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Cordelia the Magnificent

February 6, 2020

Do you love blackmail? If you do, I have just the story for you. But I don’t, particularly.

It’s Cordelia the Magnificent, by Leroy Scott. Cordelia Marlowe is beautiful, socially successful, and from a good family. She hasn’t got much money, but she scrapes by, mostly by making long visits to her friends. Then her mother’s income dries up, and she’s forced to find a job.

She starts by placing an advertisement in the paper–one that, from her point of view, lists her skills and asks what kind of work she’s fitted for. From other points of view, it sounds like she’s looking for a sugar daddy. Books from the 20s and 30s have this odd tone mismatch sometimes–Girl Alone is an example that comes to mind–where the plot and style lead you to expect Good Clean Fun, but the details are suprisingly racy. Cordelia thinks she’s in the book I was expecting when I picked this up, but she and I were surprised and a little disheartened by the divorces*, corruption, and boozing fifteen-year-old.

Anyway, Cordelia only realizes her mistake when letters come pouring in in answer to her ad, all of them from men interested in paying her for companionship.

Well, all but one. She also receives a letter from the law firm of Franklin & Kedmore, asking her to call. There she meets Mr. Franklin, a young, personable lawyer who tells her he’ll pay her an amount equal to her family’s lost income if she’ll assist him in investigations for his clients. Her position in society will make her incredibly useful to him, he tells her. And that’s true, but not for the reason she thinks. What Franklin actually wants is for Cordelia to pass on gossip that he can use to ferret out secrets and blackmail members of society.

Cordelia’s first task is to figure out what’s eating her friend Gladys Norwood. Franklin tells her he’s been hired by the trustees of Gladys’ parents’ estate, so Cordelia thinks she’s doing something helpful. And she does figure out the secret, remarkably quickly. It has to do with the French war orphan Gladys and her stepsister have adopted, and with their butler, the mysterious Mitchell.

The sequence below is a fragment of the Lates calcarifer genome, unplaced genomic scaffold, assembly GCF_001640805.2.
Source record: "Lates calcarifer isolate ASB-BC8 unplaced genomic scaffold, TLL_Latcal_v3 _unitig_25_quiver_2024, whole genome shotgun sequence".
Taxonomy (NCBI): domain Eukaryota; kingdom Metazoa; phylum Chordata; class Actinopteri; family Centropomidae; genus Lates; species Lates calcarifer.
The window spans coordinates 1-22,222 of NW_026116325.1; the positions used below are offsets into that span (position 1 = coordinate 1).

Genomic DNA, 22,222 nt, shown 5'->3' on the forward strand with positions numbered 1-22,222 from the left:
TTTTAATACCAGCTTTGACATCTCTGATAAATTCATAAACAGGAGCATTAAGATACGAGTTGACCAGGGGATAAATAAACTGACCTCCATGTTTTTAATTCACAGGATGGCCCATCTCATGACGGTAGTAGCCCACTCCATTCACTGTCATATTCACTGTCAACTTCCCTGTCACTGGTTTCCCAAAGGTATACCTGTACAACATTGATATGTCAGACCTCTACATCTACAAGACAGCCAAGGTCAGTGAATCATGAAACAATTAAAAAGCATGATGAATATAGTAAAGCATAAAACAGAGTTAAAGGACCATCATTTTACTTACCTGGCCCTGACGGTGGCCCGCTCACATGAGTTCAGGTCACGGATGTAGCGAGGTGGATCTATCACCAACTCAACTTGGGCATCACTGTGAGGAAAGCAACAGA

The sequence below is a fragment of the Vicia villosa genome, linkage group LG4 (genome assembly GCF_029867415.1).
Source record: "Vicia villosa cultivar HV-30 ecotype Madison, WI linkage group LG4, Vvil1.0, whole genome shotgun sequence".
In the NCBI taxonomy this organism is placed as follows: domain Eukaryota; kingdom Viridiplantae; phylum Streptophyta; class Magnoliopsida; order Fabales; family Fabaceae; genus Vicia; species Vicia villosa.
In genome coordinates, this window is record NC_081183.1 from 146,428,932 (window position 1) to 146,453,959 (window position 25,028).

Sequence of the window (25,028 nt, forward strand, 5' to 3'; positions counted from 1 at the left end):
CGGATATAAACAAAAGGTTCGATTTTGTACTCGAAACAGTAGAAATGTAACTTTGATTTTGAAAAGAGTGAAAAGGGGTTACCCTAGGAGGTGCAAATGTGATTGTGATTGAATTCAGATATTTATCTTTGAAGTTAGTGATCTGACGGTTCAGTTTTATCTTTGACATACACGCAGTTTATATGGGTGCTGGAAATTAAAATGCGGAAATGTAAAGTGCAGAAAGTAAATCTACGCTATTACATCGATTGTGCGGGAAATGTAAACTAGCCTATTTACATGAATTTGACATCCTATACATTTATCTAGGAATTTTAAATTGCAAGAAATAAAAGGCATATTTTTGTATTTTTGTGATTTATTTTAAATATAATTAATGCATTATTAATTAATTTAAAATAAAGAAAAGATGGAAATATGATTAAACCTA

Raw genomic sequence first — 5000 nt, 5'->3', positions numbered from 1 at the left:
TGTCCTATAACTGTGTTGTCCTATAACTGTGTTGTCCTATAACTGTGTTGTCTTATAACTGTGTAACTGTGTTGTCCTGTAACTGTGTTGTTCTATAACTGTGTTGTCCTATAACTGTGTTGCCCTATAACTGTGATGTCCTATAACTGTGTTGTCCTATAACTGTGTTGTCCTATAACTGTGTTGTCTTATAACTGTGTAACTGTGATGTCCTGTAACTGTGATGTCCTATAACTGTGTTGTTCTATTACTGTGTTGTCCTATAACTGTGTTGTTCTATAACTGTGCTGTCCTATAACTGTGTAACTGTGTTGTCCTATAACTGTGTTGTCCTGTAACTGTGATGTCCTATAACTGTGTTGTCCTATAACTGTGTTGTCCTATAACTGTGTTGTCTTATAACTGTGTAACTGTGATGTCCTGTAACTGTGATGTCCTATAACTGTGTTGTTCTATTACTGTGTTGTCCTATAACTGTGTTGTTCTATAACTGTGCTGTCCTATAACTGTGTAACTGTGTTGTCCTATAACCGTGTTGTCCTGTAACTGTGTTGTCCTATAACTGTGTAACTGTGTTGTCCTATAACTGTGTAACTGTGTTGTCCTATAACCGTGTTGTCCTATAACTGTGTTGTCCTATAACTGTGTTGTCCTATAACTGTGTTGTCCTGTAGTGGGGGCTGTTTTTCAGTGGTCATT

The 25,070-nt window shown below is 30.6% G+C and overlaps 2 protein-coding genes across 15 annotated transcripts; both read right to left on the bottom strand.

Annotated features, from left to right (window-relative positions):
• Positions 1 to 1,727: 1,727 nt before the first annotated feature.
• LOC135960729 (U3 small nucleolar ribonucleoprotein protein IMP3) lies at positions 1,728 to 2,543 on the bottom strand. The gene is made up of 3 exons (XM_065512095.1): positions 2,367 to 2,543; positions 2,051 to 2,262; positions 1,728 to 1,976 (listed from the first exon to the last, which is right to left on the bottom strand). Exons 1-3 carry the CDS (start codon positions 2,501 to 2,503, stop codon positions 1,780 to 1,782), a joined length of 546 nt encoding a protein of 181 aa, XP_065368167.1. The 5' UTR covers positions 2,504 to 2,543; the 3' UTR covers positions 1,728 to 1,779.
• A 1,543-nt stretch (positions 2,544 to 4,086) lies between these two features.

I don’t want to explain the plot. It’s very complicated. Almost all the characters are either blackmailing or being blackmailed, and it’s exhausting. Cordelia’s self-confidence leads her into trouble, and she eventually has to reckon with that, but she’s also the victim of deliberate villainy, so I didn’t feel inclined to blame her too much. Unfortunately, I didn’t like her a whole lot either, and it’s hard to watch an only moderately sympathetic character make a lot of choices you know will turn out badly.

Cordelia improves after her inevitable fall from grace, and so does the book. There are a lot of threads to tie up, and none of the mysteries that need to be solved are quite as mysterious as the author thinks they are, but all the blackmailing and backstabbing was finally over, and the end left me feeling kinder than the beginning.

*Divorces aren’t necessarily a bad thing, but in books like this they’re always kind of sordid.

One comment

  1. Yes, I do not love blackmail. But I love your reviews! :-)

    Thank you for reading this one so that I don’t have to; although it sounds like the end is somewhat better than the rest of the book, it also does not sound like it makes all the sordidness worth slogging through.



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